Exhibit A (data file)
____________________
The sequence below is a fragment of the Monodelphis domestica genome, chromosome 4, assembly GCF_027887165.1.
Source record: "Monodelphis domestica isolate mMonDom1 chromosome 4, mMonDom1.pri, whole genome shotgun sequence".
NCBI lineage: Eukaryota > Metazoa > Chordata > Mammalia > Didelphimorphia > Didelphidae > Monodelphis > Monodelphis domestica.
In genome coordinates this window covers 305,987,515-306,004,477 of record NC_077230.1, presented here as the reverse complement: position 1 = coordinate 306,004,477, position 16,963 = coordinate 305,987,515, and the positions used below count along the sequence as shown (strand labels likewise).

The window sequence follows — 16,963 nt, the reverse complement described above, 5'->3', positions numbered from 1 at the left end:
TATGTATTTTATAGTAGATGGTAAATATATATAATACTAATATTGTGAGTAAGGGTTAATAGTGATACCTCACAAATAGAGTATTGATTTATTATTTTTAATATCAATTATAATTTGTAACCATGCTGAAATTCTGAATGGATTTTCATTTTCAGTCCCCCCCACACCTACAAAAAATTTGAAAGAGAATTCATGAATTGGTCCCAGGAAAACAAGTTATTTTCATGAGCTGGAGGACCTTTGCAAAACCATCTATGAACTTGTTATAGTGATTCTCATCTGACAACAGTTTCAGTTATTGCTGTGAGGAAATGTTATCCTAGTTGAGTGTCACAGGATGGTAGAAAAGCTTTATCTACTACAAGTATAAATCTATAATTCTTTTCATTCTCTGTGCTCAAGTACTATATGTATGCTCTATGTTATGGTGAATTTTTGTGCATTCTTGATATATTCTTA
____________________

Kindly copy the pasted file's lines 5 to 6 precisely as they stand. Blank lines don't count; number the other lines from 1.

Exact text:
The window sequence follows — 16,963 nt, the reverse complement described above, 5'->3', positions numbered from 1 at the left end:
TATGTATTTTATAGTAGATGGTAAATATATATAATACTAATATTGTGAGTAAGGGTTAATAGTGATACCTCACAAATAGAGTATTGATTTATTATTTTTAATATCAATTATAATTTGTAACCATGCTGAAATTCTGAATGGATTTTCATTTTCAGTCCCCCCCACACCTACAAAAAATTTGAAAGAGAATTCATGAATTGGTCCCAGGAAAACAAGTTATTTTCATGAGCTGGAGGACCTTTGCAAAACCATCTATGAACTTGTTATAGTGATTCTCATCTGACAACAGTTTCAGTTATTGCTGTGAGGAAATGTTATCCTAGTTGAGTGTCACAGGATGGTAGAAAAGCTTTATCTACTACAAGTATAAATCTATAATTCTTTTCATTCTCTGTGCTCAAGTACTATATGTATGCTCTATGTTATGGTGAATTTTTGTGCATTCTTGATATATTCTTA